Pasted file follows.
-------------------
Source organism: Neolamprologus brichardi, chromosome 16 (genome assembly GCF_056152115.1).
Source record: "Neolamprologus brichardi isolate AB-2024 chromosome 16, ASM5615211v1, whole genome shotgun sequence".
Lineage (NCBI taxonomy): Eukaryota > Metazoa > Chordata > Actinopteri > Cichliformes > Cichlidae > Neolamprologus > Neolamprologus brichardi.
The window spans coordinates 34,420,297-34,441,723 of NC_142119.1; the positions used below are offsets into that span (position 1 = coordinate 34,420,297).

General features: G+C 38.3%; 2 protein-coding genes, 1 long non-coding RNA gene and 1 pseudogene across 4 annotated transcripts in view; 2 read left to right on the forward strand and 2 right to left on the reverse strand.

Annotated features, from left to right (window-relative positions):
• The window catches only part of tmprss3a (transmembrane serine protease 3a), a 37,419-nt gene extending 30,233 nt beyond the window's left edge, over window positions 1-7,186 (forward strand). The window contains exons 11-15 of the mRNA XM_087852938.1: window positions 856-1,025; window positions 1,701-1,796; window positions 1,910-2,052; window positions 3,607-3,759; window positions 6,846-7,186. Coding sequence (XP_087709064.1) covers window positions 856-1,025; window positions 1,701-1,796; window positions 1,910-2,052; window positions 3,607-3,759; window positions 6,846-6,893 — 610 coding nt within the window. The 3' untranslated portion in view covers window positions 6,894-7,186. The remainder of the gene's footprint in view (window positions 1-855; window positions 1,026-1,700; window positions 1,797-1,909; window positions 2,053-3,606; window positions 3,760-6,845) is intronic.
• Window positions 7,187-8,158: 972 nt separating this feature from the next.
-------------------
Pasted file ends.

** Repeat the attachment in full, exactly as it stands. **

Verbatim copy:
Source organism: Neolamprologus brichardi, chromosome 16 (genome assembly GCF_056152115.1).
Source record: "Neolamprologus brichardi isolate AB-2024 chromosome 16, ASM5615211v1, whole genome shotgun sequence".
Lineage (NCBI taxonomy): Eukaryota > Metazoa > Chordata > Actinopteri > Cichliformes > Cichlidae > Neolamprologus > Neolamprologus brichardi.
The window spans coordinates 34,420,297-34,441,723 of NC_142119.1; the positions used below are offsets into that span (position 1 = coordinate 34,420,297).

General features: G+C 38.3%; 2 protein-coding genes, 1 long non-coding RNA gene and 1 pseudogene across 4 annotated transcripts in view; 2 read left to right on the forward strand and 2 right to left on the reverse strand.

Annotated features, from left to right (window-relative positions):
• The window catches only part of tmprss3a (transmembrane serine protease 3a), a 37,419-nt gene extending 30,233 nt beyond the window's left edge, over window positions 1-7,186 (forward strand). The window contains exons 11-15 of the mRNA XM_087852938.1: window positions 856-1,025; window positions 1,701-1,796; window positions 1,910-2,052; window positions 3,607-3,759; window positions 6,846-7,186. Coding sequence (XP_087709064.1) covers window positions 856-1,025; window positions 1,701-1,796; window positions 1,910-2,052; window positions 3,607-3,759; window positions 6,846-6,893 — 610 coding nt within the window. The 3' untranslated portion in view covers window positions 6,894-7,186. The remainder of the gene's footprint in view (window positions 1-855; window positions 1,026-1,700; window positions 1,797-1,909; window positions 2,053-3,606; window positions 3,760-6,845) is intronic.
• Window positions 7,187-8,158: 972 nt separating this feature from the next.